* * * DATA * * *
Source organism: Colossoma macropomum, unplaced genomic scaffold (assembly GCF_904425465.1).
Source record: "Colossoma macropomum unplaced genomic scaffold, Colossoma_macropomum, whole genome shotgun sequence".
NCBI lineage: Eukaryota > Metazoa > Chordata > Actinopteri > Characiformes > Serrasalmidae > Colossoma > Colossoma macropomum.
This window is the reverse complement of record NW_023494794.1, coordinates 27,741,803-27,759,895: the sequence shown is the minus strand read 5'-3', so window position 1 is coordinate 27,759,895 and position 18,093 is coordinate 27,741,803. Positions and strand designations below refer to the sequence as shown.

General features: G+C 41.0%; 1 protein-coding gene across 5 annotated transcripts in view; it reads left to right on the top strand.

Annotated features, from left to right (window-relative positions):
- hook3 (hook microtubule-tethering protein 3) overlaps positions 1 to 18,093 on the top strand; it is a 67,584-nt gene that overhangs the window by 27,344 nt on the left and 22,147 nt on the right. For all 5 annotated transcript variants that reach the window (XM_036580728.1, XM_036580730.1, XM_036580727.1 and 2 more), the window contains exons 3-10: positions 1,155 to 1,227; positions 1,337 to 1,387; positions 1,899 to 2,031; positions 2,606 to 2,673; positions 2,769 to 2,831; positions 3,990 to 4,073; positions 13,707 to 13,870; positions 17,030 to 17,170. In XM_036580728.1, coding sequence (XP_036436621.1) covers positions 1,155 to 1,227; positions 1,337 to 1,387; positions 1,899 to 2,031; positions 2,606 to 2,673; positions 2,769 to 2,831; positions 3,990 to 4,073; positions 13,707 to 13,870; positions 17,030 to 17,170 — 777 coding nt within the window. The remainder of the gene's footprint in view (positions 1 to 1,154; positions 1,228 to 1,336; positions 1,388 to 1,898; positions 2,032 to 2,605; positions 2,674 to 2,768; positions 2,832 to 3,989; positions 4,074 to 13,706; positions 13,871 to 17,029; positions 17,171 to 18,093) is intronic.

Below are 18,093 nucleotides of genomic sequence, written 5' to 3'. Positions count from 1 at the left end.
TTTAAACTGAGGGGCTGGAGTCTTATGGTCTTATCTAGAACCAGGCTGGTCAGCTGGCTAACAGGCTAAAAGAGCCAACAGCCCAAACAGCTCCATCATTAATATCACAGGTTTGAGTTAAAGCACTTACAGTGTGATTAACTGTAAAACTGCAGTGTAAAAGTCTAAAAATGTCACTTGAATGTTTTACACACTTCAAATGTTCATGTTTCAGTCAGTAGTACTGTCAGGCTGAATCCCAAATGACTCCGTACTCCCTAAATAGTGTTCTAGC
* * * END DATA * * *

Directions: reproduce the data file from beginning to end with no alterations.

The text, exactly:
Source organism: Colossoma macropomum, unplaced genomic scaffold (assembly GCF_904425465.1).
Source record: "Colossoma macropomum unplaced genomic scaffold, Colossoma_macropomum, whole genome shotgun sequence".
NCBI lineage: Eukaryota > Metazoa > Chordata > Actinopteri > Characiformes > Serrasalmidae > Colossoma > Colossoma macropomum.
This window is the reverse complement of record NW_023494794.1, coordinates 27,741,803-27,759,895: the sequence shown is the minus strand read 5'-3', so window position 1 is coordinate 27,759,895 and position 18,093 is coordinate 27,741,803. Positions and strand designations below refer to the sequence as shown.

General features: G+C 41.0%; 1 protein-coding gene across 5 annotated transcripts in view; it reads left to right on the top strand.

Annotated features, from left to right (window-relative positions):
- hook3 (hook microtubule-tethering protein 3) overlaps positions 1 to 18,093 on the top strand; it is a 67,584-nt gene that overhangs the window by 27,344 nt on the left and 22,147 nt on the right. For all 5 annotated transcript variants that reach the window (XM_036580728.1, XM_036580730.1, XM_036580727.1 and 2 more), the window contains exons 3-10: positions 1,155 to 1,227; positions 1,337 to 1,387; positions 1,899 to 2,031; positions 2,606 to 2,673; positions 2,769 to 2,831; positions 3,990 to 4,073; positions 13,707 to 13,870; positions 17,030 to 17,170. In XM_036580728.1, coding sequence (XP_036436621.1) covers positions 1,155 to 1,227; positions 1,337 to 1,387; positions 1,899 to 2,031; positions 2,606 to 2,673; positions 2,769 to 2,831; positions 3,990 to 4,073; positions 13,707 to 13,870; positions 17,030 to 17,170 — 777 coding nt within the window. The remainder of the gene's footprint in view (positions 1 to 1,154; positions 1,228 to 1,336; positions 1,388 to 1,898; positions 2,032 to 2,605; positions 2,674 to 2,768; positions 2,832 to 3,989; positions 4,074 to 13,706; positions 13,871 to 17,029; positions 17,171 to 18,093) is intronic.

Below are 18,093 nucleotides of genomic sequence, written 5' to 3'. Positions count from 1 at the left end.
TTTAAACTGAGGGGCTGGAGTCTTATGGTCTTATCTAGAACCAGGCTGGTCAGCTGGCTAACAGGCTAAAAGAGCCAACAGCCCAAACAGCTCCATCATTAATATCACAGGTTTGAGTTAAAGCACTTACAGTGTGATTAACTGTAAAACTGCAGTGTAAAAGTCTAAAAATGTCACTTGAATGTTTTACACACTTCAAATGTTCATGTTTCAGTCAGTAGTACTGTCAGGCTGAATCCCAAATGACTCCGTACTCCCTAAATAGTGTTCTAGC